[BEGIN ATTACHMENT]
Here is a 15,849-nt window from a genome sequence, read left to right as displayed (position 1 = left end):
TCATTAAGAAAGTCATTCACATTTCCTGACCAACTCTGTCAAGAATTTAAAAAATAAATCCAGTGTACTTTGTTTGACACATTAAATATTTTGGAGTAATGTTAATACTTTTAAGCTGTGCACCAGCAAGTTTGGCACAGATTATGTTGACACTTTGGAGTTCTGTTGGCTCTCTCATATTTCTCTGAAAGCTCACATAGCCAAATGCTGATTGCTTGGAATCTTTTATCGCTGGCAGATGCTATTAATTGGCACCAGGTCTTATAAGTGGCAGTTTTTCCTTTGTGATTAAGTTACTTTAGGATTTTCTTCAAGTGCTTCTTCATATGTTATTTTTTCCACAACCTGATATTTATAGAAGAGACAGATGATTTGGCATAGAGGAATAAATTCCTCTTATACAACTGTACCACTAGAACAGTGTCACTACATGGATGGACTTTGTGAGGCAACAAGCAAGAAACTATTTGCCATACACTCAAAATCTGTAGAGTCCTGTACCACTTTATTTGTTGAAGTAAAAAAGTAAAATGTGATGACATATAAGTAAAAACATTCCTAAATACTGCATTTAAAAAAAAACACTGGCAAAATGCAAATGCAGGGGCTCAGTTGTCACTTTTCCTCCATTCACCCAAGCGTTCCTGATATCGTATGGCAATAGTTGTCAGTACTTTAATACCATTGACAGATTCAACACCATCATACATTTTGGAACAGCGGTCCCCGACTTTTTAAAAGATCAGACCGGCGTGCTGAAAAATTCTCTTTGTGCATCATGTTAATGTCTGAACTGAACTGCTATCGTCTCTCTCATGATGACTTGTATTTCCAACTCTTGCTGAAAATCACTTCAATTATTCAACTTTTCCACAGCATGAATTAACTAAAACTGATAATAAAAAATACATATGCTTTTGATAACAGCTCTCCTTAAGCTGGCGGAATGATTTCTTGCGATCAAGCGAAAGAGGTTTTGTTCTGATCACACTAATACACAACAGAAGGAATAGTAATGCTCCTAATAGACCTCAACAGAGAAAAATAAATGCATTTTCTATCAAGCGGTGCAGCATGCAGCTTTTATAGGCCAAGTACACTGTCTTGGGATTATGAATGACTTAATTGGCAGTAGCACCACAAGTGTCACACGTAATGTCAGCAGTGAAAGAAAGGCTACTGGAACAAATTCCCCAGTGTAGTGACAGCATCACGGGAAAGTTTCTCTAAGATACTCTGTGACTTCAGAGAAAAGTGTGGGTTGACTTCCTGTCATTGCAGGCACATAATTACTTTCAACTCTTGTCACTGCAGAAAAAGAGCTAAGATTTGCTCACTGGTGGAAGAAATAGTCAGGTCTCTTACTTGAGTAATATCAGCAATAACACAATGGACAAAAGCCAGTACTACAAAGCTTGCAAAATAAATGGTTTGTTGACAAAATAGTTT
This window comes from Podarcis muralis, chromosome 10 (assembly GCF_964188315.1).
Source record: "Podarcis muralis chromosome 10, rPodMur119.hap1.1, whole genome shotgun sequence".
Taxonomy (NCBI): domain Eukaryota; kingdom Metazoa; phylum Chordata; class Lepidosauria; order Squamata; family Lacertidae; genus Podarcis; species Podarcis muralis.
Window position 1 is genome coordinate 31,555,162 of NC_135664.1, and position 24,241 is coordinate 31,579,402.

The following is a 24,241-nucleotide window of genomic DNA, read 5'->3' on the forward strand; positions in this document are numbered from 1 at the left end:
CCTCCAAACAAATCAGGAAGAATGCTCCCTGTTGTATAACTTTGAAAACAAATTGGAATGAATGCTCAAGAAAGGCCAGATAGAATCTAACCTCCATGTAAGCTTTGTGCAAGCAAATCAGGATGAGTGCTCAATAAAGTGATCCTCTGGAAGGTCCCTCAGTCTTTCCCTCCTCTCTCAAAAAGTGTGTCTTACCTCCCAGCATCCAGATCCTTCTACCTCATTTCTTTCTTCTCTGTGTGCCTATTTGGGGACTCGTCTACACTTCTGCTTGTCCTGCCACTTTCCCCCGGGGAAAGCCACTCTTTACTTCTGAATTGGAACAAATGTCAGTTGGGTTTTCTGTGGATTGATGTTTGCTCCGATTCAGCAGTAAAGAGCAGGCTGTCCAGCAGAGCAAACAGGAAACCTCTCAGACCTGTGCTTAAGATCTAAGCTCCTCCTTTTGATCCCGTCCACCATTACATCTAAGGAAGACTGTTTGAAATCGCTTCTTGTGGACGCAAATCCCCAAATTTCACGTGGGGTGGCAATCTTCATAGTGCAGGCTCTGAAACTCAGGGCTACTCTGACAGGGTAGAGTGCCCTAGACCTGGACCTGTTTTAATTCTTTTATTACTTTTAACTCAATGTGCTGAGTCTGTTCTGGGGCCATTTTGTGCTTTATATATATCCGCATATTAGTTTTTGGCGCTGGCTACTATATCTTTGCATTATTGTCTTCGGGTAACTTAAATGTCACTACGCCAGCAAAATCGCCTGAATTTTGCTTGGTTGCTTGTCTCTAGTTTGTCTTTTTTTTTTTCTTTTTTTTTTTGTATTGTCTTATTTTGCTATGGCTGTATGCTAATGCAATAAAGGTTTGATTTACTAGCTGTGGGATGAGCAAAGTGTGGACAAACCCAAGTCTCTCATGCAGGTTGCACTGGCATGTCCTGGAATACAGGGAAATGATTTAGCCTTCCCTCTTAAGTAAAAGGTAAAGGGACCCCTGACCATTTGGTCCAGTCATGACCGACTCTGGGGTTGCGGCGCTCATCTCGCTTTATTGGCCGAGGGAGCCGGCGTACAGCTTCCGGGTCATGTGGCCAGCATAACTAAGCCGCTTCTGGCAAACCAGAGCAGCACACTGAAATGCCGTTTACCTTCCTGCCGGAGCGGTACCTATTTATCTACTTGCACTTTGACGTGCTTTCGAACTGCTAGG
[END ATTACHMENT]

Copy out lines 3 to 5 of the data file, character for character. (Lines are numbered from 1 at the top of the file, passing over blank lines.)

This window comes from Podarcis muralis, chromosome 10 (assembly GCF_964188315.1).
Source record: "Podarcis muralis chromosome 10, rPodMur119.hap1.1, whole genome shotgun sequence".
Taxonomy (NCBI): domain Eukaryota; kingdom Metazoa; phylum Chordata; class Lepidosauria; order Squamata; family Lacertidae; genus Podarcis; species Podarcis muralis.